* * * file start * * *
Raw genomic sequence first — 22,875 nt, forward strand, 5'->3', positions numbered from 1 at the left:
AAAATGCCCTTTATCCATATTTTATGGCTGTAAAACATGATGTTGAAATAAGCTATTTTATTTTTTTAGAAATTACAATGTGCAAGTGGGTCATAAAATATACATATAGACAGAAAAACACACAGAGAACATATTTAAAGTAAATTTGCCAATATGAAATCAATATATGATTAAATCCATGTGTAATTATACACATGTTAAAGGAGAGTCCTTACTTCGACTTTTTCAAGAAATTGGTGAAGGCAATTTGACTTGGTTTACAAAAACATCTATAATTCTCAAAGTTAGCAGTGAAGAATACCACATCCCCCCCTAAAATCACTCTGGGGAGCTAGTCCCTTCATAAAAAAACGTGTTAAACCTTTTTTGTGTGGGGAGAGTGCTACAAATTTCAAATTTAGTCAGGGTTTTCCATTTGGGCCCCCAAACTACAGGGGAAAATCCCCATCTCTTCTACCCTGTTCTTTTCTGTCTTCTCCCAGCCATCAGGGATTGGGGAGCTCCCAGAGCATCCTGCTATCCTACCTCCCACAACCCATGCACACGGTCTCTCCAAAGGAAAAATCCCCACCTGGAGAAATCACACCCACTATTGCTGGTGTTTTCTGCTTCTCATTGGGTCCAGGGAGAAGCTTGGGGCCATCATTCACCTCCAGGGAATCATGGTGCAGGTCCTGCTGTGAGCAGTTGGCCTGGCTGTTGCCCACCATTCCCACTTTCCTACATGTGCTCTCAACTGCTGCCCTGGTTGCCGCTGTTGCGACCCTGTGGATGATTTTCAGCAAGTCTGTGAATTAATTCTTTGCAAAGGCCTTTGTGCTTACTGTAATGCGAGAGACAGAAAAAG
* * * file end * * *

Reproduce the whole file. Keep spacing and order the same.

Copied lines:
Raw genomic sequence first — 22,875 nt, forward strand, 5'->3', positions numbered from 1 at the left:
AAAATGCCCTTTATCCATATTTTATGGCTGTAAAACATGATGTTGAAATAAGCTATTTTATTTTTTTAGAAATTACAATGTGCAAGTGGGTCATAAAATATACATATAGACAGAAAAACACACAGAGAACATATTTAAAGTAAATTTGCCAATATGAAATCAATATATGATTAAATCCATGTGTAATTATACACATGTTAAAGGAGAGTCCTTACTTCGACTTTTTCAAGAAATTGGTGAAGGCAATTTGACTTGGTTTACAAAAACATCTATAATTCTCAAAGTTAGCAGTGAAGAATACCACATCCCCCCCTAAAATCACTCTGGGGAGCTAGTCCCTTCATAAAAAAACGTGTTAAACCTTTTTTGTGTGGGGAGAGTGCTACAAATTTCAAATTTAGTCAGGGTTTTCCATTTGGGCCCCCAAACTACAGGGGAAAATCCCCATCTCTTCTACCCTGTTCTTTTCTGTCTTCTCCCAGCCATCAGGGATTGGGGAGCTCCCAGAGCATCCTGCTATCCTACCTCCCACAACCCATGCACACGGTCTCTCCAAAGGAAAAATCCCCACCTGGAGAAATCACACCCACTATTGCTGGTGTTTTCTGCTTCTCATTGGGTCCAGGGAGAAGCTTGGGGCCATCATTCACCTCCAGGGAATCATGGTGCAGGTCCTGCTGTGAGCAGTTGGCCTGGCTGTTGCCCACCATTCCCACTTTCCTACATGTGCTCTCAACTGCTGCCCTGGTTGCCGCTGTTGCGACCCTGTGGATGATTTTCAGCAAGTCTGTGAATTAATTCTTTGCAAAGGCCTTTGTGCTTACTGTAATGCGAGAGACAGAAAAAG